“The financial tightening that we have seen globally has been a result of monetary authorities taking steps to rein in inflation,” Cardoso explained. “This has had an impact on developing economies as investments shift to safer markets amidst uncertainties.”

The CBN Governor reaffirmed his commitment to repositioning the bank to deliver sustainable, data-driven solutions aimed at stabilizing the Nigerian economy. He emphasized the importance of collaboration between monetary and fiscal authorities to address the nation’s economic challenges.

“We have embarked on tightening the bank’s monetary policy to address inflationary pressure on the economy,” Cardoso noted. “I believe that the results will become evident in the near term, as we are already seeing a deceleration in inflation.”

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Finance

Labour Proposes N497,000 Minimum Wage, Rejects Government’s N57,000 Offer

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Nigeria Labour Congress - Investors King

The tripartite committee tasked with reaching a consensus faced a deadlock as labour representatives rejected the government’s proposed offer of N57,000.

Instead, labour unions put forth a counterproposal of N497,000, further complicating the negotiation process.

The meeting, which took place in Abuja on Wednesday, May 22nd, concluded without a resolution, prompting the committee to adjourn until the following Tuesday, May 28th.

Sources privy to the discussions revealed that initial deliberations saw the government maintain its stance on a proposed N54,000 minimum wage, citing financial constraints.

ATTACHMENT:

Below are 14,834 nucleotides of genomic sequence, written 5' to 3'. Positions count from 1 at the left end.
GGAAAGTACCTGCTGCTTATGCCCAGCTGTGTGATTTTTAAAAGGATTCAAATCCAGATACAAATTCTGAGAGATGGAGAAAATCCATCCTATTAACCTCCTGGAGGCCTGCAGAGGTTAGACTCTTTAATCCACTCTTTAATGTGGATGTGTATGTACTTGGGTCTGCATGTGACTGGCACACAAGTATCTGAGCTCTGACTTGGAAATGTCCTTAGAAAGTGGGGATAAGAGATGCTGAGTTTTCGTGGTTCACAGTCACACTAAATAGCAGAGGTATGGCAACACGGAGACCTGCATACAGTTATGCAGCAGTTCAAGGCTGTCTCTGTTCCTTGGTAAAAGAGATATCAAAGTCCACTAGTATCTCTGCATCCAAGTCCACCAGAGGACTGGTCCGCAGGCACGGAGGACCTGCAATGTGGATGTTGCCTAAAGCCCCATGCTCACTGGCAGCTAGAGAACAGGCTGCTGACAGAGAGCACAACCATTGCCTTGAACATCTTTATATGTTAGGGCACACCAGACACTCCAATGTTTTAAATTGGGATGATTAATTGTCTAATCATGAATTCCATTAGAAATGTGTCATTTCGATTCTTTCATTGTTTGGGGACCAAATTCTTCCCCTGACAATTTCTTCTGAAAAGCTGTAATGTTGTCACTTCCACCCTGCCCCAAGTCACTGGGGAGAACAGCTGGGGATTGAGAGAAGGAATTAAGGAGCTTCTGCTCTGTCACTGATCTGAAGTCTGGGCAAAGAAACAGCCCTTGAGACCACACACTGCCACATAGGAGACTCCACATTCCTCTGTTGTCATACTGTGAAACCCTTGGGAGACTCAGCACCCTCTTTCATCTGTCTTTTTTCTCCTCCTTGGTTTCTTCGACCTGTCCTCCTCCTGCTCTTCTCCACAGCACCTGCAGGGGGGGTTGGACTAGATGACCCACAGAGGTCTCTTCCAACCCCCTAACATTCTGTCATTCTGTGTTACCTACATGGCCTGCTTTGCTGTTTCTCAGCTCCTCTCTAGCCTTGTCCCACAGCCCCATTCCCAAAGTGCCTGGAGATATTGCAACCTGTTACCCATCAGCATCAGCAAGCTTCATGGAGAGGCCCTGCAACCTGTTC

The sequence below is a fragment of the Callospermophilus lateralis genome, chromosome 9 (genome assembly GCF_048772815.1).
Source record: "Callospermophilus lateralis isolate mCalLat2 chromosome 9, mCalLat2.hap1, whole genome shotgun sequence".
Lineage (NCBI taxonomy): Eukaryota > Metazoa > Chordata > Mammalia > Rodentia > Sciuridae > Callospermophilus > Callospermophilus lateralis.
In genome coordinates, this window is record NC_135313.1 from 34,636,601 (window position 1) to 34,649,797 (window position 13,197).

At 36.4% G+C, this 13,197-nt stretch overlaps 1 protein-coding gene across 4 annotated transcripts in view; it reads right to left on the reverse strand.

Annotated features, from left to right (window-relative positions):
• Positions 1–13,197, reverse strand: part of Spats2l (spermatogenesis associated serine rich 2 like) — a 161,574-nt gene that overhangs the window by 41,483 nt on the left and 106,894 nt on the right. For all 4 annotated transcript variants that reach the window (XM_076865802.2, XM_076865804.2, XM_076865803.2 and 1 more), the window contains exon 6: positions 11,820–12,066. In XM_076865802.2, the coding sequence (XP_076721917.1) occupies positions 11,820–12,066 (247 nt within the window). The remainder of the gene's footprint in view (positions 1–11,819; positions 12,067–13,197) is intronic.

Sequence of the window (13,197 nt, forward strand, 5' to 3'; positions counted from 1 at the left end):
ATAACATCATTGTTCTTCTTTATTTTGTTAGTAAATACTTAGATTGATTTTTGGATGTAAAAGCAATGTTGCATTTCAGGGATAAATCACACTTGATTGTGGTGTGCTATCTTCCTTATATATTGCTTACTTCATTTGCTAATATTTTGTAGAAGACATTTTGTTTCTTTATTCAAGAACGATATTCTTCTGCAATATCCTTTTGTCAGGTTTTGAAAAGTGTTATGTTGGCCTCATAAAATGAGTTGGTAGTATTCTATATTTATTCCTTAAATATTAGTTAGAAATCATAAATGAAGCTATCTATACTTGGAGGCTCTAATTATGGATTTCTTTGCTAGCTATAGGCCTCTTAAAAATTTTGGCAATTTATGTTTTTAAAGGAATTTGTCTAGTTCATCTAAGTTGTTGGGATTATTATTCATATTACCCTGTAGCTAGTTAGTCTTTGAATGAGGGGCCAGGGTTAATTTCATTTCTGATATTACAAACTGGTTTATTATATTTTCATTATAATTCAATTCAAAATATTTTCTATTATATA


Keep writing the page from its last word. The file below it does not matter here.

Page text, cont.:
However, following a brief recess, both government officials and representatives from the organised private sector (OPS) revised their offer to N57,000.

Despite this adjustment, labour unions stood firm on their demand for a significantly higher minimum wage, expressing discontent with the proposed figure.

In a surprising move, they presented a counteroffer of N497,000, signaling a wide gap between the two parties’ positions. As a result, the meeting ended without consensus.

Key figures in the negotiations, including Governors Obaseki and Uzodinma as well as Governor Soludo, who participated remotely via Zoom, emphasized the need for the government to demonstrate seriousness in addressing the labour unions’ concerns.

The failure to bridge the divide between labour’s expectations and the government’s offer highlights the complexity of the issue and the urgency of finding a mutually acceptable solution.

Responding to the outcome of the meeting, a senior official from the Nigeria Labour Congress (NLC) expressed disappointment, describing the negotiation process as discouraging.

Despite the government’s modest increase from N54,000 to N57,000, labour unions found the proposal inadequate, resulting in the impasse witnessed during the meeting.

The adjournment of further deliberations to the following week underscores the need for both parties to reassess their positions and explore avenues for compromise.

The minimum wage negotiation process, initiated by President Tinubu through Vice President Kashim Shettima, commenced in January 2024 with the inauguration of the tripartite committee.

Charged with recommending a new minimum wage ahead of the expiration of the current N30,000 wage, the committee comprises representatives from the federal and state governments, the private sector, and organised labour.